The European repo market has some way to go to reach the same level of maturity as in the US, but recent developments could help break current volume stagnation, according to research from consultancy Celent.
While in the US market, corporates have traditionally raised money on the capital markets, a feature which helped the repo market there reach a peak of US$4 trillion in 2008, European businesses have tended to prefer bank finance in the form of loans, limiting the development of the repo market.
In particular, the dealer-to-client market is significantly underdeveloped, with the buy-side and corporates reluctant to trade in repos, though Celent believes recent initiatives could increase the use of repos in Europe.
“Today the European triparty repo market is nascent. Amongst recent initiatives, Agency Cash Management launched in 2012 by MTS and Newedge has signed an agreement with Euroclear’s Collateral Highway to ensure straight-through processing and to help cash givers and receivers mitigate counterparty risk by easily collateralising credit exposures with diversified pools of securities on a segregated basis,” a Celent report on repo market structure said.
It also highlighted deals between central counterparty (CCP) Clearstream and money market platform 360T to create a liquidity hub for triparty repo, and moves by Italian central securities depository Monte Titoli to develop a triparty repo service as evidence that the demand for repos in Europe is on the up.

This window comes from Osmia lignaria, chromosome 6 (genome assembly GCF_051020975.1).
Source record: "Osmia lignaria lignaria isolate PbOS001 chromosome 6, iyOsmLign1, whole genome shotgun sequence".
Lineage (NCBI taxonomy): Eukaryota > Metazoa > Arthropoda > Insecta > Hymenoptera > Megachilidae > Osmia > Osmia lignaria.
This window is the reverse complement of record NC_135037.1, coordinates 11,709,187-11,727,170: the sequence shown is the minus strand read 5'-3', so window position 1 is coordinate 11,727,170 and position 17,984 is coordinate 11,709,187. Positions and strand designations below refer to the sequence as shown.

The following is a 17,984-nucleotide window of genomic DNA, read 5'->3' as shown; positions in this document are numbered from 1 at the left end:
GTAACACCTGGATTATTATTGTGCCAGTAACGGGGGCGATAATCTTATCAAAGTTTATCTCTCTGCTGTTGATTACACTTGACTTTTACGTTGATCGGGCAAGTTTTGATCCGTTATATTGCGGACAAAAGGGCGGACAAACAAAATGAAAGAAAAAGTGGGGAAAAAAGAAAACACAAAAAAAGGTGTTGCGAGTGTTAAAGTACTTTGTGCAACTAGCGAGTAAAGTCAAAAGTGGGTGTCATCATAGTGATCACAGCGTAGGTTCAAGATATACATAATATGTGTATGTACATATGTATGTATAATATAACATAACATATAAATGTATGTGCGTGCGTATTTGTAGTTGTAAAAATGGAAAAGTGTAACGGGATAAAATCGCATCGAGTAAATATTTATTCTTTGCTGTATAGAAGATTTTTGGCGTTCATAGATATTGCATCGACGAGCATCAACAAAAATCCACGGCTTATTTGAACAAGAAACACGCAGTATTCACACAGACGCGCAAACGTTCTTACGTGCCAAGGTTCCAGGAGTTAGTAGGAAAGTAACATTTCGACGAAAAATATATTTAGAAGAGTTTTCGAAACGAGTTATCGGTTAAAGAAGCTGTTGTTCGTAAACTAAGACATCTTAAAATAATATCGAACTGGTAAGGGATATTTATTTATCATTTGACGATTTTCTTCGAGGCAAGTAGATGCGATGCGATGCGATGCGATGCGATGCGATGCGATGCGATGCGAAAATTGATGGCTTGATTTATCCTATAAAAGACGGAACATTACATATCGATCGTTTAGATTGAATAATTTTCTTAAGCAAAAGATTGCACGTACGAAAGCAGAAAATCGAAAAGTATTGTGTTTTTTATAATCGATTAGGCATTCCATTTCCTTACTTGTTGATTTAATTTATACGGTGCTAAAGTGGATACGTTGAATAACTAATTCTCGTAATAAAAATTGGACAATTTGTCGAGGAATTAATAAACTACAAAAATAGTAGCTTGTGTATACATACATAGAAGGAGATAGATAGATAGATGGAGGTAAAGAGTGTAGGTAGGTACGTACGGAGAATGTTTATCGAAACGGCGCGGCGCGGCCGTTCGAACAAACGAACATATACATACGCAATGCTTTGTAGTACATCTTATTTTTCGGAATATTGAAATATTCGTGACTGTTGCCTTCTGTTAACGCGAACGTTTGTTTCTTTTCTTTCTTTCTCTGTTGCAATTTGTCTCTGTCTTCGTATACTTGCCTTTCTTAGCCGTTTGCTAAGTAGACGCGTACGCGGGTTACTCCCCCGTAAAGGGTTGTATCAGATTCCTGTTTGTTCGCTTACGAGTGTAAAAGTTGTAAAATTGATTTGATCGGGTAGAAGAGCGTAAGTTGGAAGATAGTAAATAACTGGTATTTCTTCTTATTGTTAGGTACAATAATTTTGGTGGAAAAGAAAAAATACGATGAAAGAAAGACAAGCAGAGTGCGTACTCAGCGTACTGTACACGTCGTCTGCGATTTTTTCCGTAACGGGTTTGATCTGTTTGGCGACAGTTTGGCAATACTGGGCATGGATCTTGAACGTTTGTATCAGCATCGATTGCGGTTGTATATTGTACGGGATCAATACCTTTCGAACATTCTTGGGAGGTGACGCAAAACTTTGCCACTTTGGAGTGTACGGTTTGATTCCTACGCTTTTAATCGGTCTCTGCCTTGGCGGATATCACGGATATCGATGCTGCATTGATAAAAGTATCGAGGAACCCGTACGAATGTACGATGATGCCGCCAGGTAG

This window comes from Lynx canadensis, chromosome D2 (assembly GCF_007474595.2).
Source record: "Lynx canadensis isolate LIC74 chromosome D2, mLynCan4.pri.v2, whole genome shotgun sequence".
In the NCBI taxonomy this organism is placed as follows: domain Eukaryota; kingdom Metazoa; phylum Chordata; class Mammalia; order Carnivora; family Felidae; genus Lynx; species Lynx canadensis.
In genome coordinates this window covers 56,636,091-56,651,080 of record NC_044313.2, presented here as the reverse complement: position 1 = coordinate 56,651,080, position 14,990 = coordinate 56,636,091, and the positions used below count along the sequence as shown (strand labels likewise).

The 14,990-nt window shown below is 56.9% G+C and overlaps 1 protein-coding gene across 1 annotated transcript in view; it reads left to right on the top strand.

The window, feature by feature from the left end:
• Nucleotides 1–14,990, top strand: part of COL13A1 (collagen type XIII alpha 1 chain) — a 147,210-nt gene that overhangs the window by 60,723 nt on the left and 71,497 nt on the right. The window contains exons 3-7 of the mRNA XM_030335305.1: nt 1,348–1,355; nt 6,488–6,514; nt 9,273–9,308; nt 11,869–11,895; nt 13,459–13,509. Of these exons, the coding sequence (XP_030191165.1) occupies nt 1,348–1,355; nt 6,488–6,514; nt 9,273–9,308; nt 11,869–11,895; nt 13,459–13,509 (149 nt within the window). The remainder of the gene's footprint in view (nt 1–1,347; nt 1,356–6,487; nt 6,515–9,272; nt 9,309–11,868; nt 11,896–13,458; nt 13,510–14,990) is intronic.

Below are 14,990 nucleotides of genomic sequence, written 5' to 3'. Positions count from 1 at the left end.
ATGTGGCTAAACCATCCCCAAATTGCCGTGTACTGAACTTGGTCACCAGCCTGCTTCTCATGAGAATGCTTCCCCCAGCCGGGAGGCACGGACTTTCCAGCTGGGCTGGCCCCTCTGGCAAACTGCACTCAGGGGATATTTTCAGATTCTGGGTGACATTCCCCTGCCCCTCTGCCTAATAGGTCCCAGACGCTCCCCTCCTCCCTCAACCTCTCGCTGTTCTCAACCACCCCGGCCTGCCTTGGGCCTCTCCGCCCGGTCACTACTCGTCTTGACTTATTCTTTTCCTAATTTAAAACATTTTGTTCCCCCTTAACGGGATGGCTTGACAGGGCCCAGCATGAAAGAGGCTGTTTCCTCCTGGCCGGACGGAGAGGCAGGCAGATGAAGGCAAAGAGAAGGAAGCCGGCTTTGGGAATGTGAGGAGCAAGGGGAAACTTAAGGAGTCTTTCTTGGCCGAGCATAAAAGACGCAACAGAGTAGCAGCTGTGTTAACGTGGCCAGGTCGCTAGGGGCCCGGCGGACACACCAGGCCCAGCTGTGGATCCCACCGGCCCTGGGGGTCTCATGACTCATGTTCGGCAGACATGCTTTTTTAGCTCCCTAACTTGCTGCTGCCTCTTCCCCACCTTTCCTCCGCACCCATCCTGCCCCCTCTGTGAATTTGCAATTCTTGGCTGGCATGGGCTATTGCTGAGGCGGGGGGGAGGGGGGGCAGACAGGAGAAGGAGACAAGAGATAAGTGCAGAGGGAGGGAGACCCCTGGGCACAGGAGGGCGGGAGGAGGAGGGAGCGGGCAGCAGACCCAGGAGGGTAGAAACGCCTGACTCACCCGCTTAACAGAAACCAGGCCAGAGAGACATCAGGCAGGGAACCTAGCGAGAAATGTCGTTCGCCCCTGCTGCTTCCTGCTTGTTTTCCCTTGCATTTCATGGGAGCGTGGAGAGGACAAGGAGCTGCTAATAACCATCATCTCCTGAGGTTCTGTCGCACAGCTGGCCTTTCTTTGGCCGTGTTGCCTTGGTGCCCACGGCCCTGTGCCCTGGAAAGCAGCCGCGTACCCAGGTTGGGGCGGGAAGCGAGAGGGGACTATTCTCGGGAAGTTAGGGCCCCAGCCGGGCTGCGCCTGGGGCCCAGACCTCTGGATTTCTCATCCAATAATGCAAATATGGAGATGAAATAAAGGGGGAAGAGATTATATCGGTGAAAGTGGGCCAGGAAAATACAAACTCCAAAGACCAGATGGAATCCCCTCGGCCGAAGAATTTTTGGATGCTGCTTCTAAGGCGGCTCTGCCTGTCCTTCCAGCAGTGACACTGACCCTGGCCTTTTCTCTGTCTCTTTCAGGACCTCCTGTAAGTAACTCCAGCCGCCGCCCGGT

Regulatory developments are a key driver of this change. The European market infrastructure regulation (EMIR) is expected to increase the need of collateral for CCPs, which will result in greater demand for repos for collateral transformation, Celent said.
Improved transparency on pricing stemming from MiFID II is also likely to increase the attractiveness of entering the capital markets for non-banks, adding to demand. Harmonised settlement through TARGET2-Securities is also likely to ease some frustrations many firms have with the flow of collateral throughout Europe, caused by the variety of different settlement regimes currently in place, and further increase demand from firms that have previously been put off by the complexity of European capital market structure.
Improved knowledge of the use of collateral among the buy-side is also likely to help spur change, Celent believes. Both the buy-side and corporates are becoming more aware of collateral optimisation as a result of EMIR and this is expected to lead to improved knowledge of instruments that can facilitate their efficient use of collateral, including triparty repo.
European legislators have recently announced measures to increase oversight and transparency in the repo market. In new rules designed to curb proprietary trading activity by banks, dubbed the EU's Volcker Rule, the European Commission said repo market activity would fall under curbs to shadow banking activity, intended to ensure banks did not attempt to hide prop trading within less regulated subsidiaries.